Monday, November 12, 2012
1st John Chapter 4 Part 9
4:14 And we have seen and do testify that the Father sent the Son to be the Saviour of the world, cont.
Rome draws its authority from a pretended line of unbroken succession from Peter the apostle to today’s present Pope; but that was not how the office of apostle was received, as we have seen from Peter’s own words in Acts and Paul’s testimony regarding his own reception of it, Galatians 1:11-12.
It is not an office handed down, and when the last of the men who had been witnesses of Jesus Christ perished, the office was no longer necessary; the complete word of God was available. This is why Paul wrote “where there is knowledge, it will vanish away. For we know in part and we prophesy in part. But when that which is perfect has come, then that which is in part will be done away,” 1st Corinthians 13:8-10.
When the canon of New Testament writings had concluded the era of prophetic knowledge, tongues and signs would effectively cease, according to Paul’s own words. The signs and wonders that accompanied God’s gospel from the first (Mark 16:20) were used only until the finished word was complete. Peter writes of this word, the Bible: “And so we have the prophetic word confirmed, which you do well to heed as a light that shines in a dark place, until the day dawns and the morning star rises in your hearts,” 2nd Peter 1:19. The apostles wanted to steer the saints toward God’s objective word instead of subjective signs, which Scripture readily admits Satan can mimic, and has mimicked in times past, Exodus 7:11, 22; 8:7; Job 1:16, 19; 2:7; 2nd Corinthians 11:14; 2nd Thessalonians 2:9.
The message of John and his fellow apostles was clear: the Father sent Jesus Christ to be the world’s Savior. John was a witness of Christ during the days of His flesh, John 21:24; 1st John 1:1-2. The purpose of his witness was to save men through the preaching of the gospel, John 20:30-31; 1st John 5:1, 10. Jesus has the power to save. He has the authority to save. He has the desire to save. For those who call on the name of the Lord, they shall be saved, Romans 10:13. The salvation John presently addresses is our justification. This is salvation from sin’s penalty; eternal separation from God in the Lake of Fire. This punishment was dealt with by Jesus Christ on the cross when He died for the sin of the world, John 1:29. He died not simply to remove the stain of original sin, or to clear the blackboard up to the present moment; Jesus died for sin once for all, that He might bring us to God, Hebrews 7:27; 9:26; 10:10, 14.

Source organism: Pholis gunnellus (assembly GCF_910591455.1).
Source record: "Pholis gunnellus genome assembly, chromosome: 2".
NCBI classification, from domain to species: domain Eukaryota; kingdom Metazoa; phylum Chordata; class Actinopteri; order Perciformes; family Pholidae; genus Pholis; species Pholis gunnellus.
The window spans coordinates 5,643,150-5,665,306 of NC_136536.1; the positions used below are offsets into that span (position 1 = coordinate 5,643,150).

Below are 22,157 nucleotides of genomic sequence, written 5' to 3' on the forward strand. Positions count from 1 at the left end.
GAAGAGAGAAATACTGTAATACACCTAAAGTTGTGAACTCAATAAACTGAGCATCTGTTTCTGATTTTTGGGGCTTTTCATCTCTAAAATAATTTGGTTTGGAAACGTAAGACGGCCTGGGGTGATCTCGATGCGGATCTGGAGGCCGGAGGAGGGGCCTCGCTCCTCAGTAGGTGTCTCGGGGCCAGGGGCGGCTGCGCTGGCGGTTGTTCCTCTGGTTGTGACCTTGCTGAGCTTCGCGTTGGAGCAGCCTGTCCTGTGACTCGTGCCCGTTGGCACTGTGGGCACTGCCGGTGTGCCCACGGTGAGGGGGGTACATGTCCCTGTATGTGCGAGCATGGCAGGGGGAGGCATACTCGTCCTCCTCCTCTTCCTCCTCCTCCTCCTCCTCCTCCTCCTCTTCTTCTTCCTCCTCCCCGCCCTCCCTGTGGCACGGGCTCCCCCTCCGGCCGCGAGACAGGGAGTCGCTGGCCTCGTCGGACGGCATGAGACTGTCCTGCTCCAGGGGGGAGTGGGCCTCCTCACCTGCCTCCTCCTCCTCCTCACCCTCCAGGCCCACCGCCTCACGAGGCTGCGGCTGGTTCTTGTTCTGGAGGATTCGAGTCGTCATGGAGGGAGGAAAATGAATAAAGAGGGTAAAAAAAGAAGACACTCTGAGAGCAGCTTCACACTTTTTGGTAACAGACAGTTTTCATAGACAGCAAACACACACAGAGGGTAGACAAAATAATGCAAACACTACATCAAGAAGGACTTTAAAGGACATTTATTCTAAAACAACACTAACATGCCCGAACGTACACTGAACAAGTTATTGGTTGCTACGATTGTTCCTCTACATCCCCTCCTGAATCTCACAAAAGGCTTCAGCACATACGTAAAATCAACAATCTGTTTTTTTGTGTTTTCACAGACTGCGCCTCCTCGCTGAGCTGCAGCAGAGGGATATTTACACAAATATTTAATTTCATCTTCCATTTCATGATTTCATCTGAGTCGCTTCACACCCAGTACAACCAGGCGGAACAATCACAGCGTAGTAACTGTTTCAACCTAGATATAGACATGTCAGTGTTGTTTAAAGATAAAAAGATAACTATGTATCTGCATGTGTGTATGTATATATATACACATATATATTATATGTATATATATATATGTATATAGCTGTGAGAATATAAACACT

Justification, receiving Christ’s imputed righteousness when we place our faith in Him as Lord and Savior, always occurs in the New Testament in the past tense. Salvation is not described as an ongoing process as far as the punishment due our sins is concerned, but an accomplished fact and a free gift God bestows upon the one whose faith is in His Son.
For the preaching of the cross is to them that perish foolishness; but unto us which are saved it is the power of God, 1st Corinthians 1:18
By which [gospel] also ye are saved, if ye keep in memory what I preached unto you, unless ye have believed in vain, 1st Corinthians 15:2.
For by grace are ye saved through faith; and that not of yourselves: it is the gift of God, Ephesians 2:8.
Who hath saved us, and called us with an holy calling, not according to our works, but according to his own purpose and grace, which was given us in Christ Jesus before the world began, 2nd Timothy 1:9.
Not by works of righteousness which we have done, but according to his mercy he saved us, by the washing of regeneration, and renewing of the Holy Ghost, Titus 3:5.
The Christian, by virtue of Jesus Christ’s accomplishment, has eternal life as an immediate possession, John 3:15; 10:28. By simple definition something eternal cannot end. To say that God gave us eternal life but takes it back when we displease Him, or we lose it through carelessness flies in the face of the very notion that the gift we have received is eternal. Seven times in Romans we are told that God’s salvation in Jesus is a gift, Romans 5:15-18; 6:23. Later in this same epistle Paul writes “For the gifts and calling of God are irrevocable,” Romans 11:29. This is the person of Christ our Savior. He offers freedom from sin’s punishment; He offers freedom from the present misery sin inflicts on us daily; He offers freedom from sin’s presence when we go to be with Him forever in His home of many mansions, John 14:2-3. This gift is Christ Himself dwelling in us through faith, 1st John 5:12; Ephesians 3:17. Only by the presence of His life may we overcome sin and live in a manner pleasing to God. Those who are not saved (past tense salvation/justification) by Christ do not have His life and are still abiding in God’s wrath, John 3:36; Romans 8:11; 2nd Thessalonians 1:8.
If you believe that you have to work to earn salvation in installments to merit God’s grace, or if you think you can sin your way out of eternal life once you receive it by believing the gospel, please listen. Either Jesus saves you and you are saved; or you are cooperating with Jesus to save yourself, and will have room for boasting in Heaven. Your effort contributed to your salvation; you did your part and the Savior did His. Your walk of faith will always at least be somewhat introverted as you are mindful to tread that line you hope God finds acceptable. Rome may find this gospel lucrative; and peddlers of conditional salvation may find this doctrine motivating for (fearful) holy living; but in the end it is selfish (focused on self) and dishonoring to the God who alone is our Savior. The apostle has seen and testified that Jesus is the world’s Savior. Whom will you believe?